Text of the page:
You can watch it here.

‘Miss Fran’ from the children show the Romper Room has converted to Islam.

“I discovered a God who, the Qur’an tells me, is closer to me than my jugular vein, who runs to me when I walk toward Him, and who profoundly cares about my existence and my soul,’’ she said.

Pappert-Shannon said her family has been accepting of her decision, including her 80-year-old mother, a devout Roman Catholic.

But not all understand her decision. Pappert-Shannon said she’s saddened by the response of some non-Muslims who are distrustful of Islam and have made mention of terrorism to her.

Like the majority of Muslims, Pappert-Shannon said she rejects any Muslim person or group that commits terrorism and “commits such horrific and un-Islamic acts.”

“Islam is a religion that extols peace, justice, mercy, compassion and forgiveness. There is zero tolerance for terrorism and honour killings in Islam,’’ she said.

When I shared this news on Facebook, my brilliantly astute, beautiful and earthy aunt posed this question to me via e-mail:

K, when I try to tell my friends or aquaintances that “Islam is a religion that extols peace, justice, mercy, compassion and forgiveness. There is zero tolerance for terrorism and honour killings in Islam,’’ as the Romper Room lady said, they invariably refer to the acts of terrorism by Muslims. All I can ever come up with is “well, you know extremists in every walk of life” or words to that effect.
How can I explain both sides of the tablet? Is it the use of the word ‘muslim’? as a people/religion? Is Islam only muslim and are all muslims believers in Islam?

Here is my response:

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Back in May, a friend posted this BBC article on Facebook.

Fashion is a form of self-expression. It’s all about experimenting with looks and, in many cases, attracting attention.

The Islamic headscarf, or hijab, is exactly the opposite. It’s about modesty and attracting as little attention as possible.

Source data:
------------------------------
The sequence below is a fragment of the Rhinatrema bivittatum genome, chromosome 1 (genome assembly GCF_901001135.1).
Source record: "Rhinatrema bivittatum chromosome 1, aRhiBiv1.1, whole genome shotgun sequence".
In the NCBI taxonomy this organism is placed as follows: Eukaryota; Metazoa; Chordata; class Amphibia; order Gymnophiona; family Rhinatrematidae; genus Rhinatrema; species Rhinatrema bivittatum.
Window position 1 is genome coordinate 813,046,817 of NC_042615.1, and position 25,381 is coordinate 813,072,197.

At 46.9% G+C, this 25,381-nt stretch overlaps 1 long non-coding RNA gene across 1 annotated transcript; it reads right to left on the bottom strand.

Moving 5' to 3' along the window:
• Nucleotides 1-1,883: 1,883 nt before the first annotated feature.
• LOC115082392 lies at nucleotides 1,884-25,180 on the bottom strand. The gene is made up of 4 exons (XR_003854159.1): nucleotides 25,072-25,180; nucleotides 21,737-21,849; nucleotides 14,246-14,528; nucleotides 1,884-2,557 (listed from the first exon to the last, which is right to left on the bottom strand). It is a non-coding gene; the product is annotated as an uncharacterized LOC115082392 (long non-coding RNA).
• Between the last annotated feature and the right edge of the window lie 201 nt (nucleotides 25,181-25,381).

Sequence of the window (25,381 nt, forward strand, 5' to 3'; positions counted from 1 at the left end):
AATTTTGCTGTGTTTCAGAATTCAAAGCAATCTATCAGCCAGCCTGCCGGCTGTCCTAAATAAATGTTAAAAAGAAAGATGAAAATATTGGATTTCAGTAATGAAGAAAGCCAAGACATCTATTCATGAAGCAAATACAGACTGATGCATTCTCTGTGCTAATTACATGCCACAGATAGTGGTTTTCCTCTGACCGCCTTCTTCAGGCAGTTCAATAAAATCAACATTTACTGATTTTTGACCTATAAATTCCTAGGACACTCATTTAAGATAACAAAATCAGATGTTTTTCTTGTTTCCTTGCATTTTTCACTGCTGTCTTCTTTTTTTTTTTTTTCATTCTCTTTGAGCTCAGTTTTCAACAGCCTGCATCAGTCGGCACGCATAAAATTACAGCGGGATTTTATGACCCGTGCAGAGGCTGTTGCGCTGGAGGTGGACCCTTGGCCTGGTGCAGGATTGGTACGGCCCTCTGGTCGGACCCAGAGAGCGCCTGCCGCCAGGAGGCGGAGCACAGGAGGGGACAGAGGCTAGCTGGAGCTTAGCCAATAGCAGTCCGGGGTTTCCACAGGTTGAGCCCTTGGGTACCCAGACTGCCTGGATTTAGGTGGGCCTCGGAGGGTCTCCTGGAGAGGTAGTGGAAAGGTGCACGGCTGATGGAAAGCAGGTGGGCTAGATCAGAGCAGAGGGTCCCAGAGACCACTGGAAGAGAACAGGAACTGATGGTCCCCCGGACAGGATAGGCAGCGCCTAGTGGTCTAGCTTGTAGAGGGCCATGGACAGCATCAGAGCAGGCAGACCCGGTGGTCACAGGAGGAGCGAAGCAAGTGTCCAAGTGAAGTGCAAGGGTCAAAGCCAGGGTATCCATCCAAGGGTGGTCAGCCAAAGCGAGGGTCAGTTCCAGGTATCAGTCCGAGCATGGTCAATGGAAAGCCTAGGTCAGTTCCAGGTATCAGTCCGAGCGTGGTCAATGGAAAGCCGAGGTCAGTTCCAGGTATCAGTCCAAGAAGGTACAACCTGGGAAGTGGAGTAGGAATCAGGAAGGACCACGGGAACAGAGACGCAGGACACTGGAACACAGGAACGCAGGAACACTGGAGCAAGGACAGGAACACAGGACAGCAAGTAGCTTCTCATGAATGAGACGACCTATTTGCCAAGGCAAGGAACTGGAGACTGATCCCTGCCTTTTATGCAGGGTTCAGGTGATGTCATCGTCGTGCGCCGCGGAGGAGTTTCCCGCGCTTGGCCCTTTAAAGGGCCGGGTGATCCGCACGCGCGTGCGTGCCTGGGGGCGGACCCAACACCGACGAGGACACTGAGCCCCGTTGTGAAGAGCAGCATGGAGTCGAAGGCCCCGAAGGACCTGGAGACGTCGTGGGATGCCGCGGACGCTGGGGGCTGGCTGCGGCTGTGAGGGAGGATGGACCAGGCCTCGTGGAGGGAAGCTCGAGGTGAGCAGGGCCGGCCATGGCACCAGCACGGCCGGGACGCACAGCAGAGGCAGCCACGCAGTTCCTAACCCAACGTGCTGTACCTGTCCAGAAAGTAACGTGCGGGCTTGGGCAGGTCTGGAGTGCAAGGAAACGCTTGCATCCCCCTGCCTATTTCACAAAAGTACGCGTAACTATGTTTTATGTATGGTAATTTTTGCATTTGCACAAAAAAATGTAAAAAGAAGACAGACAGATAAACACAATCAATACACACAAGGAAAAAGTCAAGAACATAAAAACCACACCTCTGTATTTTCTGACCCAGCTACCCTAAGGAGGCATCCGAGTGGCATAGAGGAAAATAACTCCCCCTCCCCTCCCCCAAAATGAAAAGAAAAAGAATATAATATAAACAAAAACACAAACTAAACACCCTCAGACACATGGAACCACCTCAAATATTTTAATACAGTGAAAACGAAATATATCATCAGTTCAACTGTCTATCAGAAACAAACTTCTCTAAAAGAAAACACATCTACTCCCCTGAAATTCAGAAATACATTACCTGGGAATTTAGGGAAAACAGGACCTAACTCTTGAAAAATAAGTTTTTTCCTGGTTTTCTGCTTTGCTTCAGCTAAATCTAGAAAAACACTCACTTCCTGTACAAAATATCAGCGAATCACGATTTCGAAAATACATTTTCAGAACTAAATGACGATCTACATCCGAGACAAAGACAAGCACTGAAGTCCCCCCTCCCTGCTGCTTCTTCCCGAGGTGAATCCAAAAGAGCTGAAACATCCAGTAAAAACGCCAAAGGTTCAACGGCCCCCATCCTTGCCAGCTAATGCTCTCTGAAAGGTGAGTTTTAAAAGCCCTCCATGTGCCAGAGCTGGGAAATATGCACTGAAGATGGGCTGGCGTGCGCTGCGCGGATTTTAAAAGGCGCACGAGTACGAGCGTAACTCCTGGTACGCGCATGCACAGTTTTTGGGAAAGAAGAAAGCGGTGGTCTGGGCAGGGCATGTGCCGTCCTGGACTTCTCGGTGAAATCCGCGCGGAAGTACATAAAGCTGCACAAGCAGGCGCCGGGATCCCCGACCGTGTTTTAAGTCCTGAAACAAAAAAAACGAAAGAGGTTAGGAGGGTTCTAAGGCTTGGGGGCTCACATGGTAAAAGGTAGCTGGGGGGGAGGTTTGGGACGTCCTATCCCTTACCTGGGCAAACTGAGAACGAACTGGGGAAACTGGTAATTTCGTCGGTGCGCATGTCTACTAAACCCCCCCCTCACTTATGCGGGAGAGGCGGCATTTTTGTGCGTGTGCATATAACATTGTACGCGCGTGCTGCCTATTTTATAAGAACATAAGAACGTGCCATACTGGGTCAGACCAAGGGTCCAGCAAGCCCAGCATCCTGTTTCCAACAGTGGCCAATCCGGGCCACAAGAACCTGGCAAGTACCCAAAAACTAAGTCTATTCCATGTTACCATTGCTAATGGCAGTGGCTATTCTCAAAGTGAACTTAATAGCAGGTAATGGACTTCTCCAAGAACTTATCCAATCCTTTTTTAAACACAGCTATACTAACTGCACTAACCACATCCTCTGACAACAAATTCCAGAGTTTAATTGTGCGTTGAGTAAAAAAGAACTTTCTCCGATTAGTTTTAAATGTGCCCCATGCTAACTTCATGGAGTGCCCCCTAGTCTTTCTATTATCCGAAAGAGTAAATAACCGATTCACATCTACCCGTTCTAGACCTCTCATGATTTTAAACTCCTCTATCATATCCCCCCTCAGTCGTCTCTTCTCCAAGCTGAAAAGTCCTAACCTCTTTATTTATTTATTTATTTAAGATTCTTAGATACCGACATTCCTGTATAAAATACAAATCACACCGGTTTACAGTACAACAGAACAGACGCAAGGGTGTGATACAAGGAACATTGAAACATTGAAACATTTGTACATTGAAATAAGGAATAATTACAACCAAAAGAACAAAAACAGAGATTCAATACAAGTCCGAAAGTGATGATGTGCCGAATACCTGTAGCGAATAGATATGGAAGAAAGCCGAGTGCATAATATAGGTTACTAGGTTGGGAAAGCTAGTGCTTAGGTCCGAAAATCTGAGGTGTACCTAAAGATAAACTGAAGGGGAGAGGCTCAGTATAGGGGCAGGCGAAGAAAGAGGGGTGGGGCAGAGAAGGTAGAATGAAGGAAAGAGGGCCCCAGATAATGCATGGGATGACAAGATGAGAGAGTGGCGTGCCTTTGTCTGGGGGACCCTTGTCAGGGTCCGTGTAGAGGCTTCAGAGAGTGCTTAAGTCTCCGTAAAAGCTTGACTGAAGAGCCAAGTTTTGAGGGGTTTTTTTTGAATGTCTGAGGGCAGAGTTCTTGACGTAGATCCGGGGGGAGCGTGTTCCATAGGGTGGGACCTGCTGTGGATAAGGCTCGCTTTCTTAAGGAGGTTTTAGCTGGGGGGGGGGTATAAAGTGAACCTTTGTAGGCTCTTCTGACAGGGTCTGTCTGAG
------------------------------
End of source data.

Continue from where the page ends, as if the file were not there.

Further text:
However, a growing number of Muslim women are successfully blending the two.

They are known as Hijabistas.

I commented immediately saying:

Sorry… That’s ridiculous journalism. Hijabistas? Really? And where have they been? We’ve been “combining the two” (hijab and “western dress”) for decades. Decades. Commercialism, and opportunistic journalism, that is all.

Other comments noted that there’s a growing trend in the Media to latch on to “fashionable Muslims” and tote them as practicing a different form of Islam, of being modern, and of being diametrically opposed to the Islam that “forces women into oppression with the burqa.” That the Media is playing one against the other.

Ever since 9/11 the Media has been looking for the “safe” Islam, the “no hijab Islam.” As an immediate response, I remember Anderson Cooper spoke with everyday Muslims on the streets, Oprah had an Islam 101 episode where she followed the day of a “normal Muslim woman,” (Muslim organizations did the same. “We” needed to separate ourselves from ‘Them.”) and how discussions on Sufism and its impact on US foreign policy were occurring alongside of fictional Media terms like, “Islamist.” (sufism being styled as a “safe” Islam to follow.)

Slowly, as Muslims became more prominent in the fashion world (more prominent? or more noticed? Being a Western Muslim seems to be a great criteria to have when writing a story on fashion, education, charitable works, politics — it’s even better if the subjects are identifiable with a big beard or headscarf), I began noticing articles on the Burkini, on Hijabi Olympic athletes and now fashionable hijabis.

The May BBC article annoys me because it assumes that there is no personal expression in Islam, and specifically, how Muslim women choose to dress. It ignores the historical and current differences in how women around the world style their hijab (or just don’t wear it!) — and especially, ignores the huge fashion scene in Muslim countries (although I can forgive that, because it is a rare article that will take a global perspective. But if you’re looking at the emergence of Western Muslim fashion, you can’t ignore the influence that the Muslim world has on it).

Recently, The Independent has come out with a similar article, Beautiful AND Islamic (because, you know, you can only be drab and boring in Islam), and the amazing ladies at Muslimah Media Watch have taken on this issue more brilliantly than I can.

Image credit to http://www.nocaptionneeded.com